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Mol Biol Cell. 2003 May;14(5):2005-15. Epub 2003 Feb 21.

Cyclin D1 governs adhesion and motility of macrophages.

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Division of Hormone-dependent Tumor Biology, The Albert Einstein Comprehensive Cancer Center, Bronx, New York 10461, USA.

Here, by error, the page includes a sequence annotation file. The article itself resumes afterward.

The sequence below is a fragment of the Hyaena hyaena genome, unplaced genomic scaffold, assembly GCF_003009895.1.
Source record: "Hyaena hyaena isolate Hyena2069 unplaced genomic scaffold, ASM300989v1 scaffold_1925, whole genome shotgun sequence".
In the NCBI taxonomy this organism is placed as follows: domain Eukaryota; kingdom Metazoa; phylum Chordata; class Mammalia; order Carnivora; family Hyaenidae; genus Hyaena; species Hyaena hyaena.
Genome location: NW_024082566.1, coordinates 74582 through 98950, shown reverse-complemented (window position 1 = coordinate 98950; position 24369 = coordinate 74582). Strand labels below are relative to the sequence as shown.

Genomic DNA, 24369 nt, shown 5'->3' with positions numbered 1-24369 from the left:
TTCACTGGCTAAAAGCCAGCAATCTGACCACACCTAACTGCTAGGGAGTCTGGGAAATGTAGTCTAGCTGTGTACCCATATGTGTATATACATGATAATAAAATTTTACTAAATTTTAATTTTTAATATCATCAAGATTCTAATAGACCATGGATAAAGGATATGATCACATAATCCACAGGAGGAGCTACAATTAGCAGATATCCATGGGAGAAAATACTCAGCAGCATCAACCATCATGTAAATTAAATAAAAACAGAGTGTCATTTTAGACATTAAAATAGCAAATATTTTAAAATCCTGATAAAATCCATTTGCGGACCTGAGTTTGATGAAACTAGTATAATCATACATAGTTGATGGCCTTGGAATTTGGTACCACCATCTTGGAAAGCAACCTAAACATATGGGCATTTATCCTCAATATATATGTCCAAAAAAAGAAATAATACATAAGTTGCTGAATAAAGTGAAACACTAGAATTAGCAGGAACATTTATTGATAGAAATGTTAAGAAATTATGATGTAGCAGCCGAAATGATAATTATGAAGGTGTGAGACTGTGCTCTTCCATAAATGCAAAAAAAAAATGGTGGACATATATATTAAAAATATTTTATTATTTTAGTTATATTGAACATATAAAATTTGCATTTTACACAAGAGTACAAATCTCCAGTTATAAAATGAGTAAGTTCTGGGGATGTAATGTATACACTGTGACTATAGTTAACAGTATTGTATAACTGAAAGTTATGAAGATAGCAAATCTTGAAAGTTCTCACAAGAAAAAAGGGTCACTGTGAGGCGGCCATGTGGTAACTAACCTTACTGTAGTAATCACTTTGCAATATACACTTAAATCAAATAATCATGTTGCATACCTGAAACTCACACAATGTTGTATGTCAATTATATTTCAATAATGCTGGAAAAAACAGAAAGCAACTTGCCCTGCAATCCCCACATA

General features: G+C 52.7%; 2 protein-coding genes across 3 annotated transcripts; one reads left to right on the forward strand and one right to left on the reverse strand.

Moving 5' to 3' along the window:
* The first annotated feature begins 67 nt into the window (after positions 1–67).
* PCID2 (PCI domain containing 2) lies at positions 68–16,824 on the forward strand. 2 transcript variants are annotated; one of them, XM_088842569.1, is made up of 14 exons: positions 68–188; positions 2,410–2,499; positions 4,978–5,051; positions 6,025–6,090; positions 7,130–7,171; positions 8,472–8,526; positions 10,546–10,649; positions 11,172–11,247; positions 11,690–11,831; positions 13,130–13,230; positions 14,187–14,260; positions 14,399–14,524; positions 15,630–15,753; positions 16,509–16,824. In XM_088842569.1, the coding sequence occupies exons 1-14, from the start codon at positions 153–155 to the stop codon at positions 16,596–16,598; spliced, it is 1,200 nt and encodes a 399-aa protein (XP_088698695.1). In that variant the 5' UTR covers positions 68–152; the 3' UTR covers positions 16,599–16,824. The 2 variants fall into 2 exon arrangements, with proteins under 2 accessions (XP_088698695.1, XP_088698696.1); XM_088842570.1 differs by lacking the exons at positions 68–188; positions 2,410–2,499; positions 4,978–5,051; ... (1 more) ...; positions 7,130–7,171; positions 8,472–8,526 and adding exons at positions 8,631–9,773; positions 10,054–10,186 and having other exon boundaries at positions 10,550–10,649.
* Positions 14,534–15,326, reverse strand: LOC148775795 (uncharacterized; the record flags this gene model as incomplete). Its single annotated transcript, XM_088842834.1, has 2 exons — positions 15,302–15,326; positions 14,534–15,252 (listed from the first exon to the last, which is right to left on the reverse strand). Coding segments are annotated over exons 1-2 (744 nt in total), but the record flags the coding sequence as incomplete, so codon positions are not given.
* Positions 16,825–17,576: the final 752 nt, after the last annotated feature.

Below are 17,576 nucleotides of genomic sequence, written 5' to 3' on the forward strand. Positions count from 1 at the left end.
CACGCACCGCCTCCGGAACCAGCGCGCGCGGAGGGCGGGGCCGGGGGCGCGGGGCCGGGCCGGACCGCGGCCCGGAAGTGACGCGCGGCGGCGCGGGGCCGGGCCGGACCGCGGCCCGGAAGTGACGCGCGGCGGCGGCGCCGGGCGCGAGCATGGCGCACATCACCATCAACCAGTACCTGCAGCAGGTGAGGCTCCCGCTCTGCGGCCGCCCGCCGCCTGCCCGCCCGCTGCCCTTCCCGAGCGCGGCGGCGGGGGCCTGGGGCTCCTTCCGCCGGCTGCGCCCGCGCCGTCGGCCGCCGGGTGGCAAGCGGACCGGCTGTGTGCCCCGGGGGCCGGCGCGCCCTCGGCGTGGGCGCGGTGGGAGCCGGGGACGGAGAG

The cyclin D1 gene encodes the regulatory subunit of a holoenzyme that phosphorylates and inactivates the retinoblastoma protein, thereby promoting cell-cycle progression. Cyclin D1 is overexpressed in hematopoetic and epithelial malignancies correlating with poor prognosis and metastasis in several cancer types. Because tumor-associated macrophages have been shown to enhance malignant progression and metastasis, and cyclin D1-deficient mice are resistant to oncogene-induced malignancies, we investigated the function of cyclin D1-/- bone marrow-derived macrophages. Cyclin D1 deficiency increased focal complex formation at the site of substratum contact, and enhanced macrophage adhesion, yielding a flattened, circular morphology with reduced membrane ruffles. Migration in response to wounding, cytokine-mediated chemotaxis, and transendothelial cell migration of cyclin D1-/- bone marrow-derived macrophages were all substantially reduced. Thus, apart from proliferative and possible motility defects in the tumor cells themselves, the reduced motility and invasiveness of cyclin D1-/- tumor-associated macrophages may contribute to the tumor resistance of these mice.

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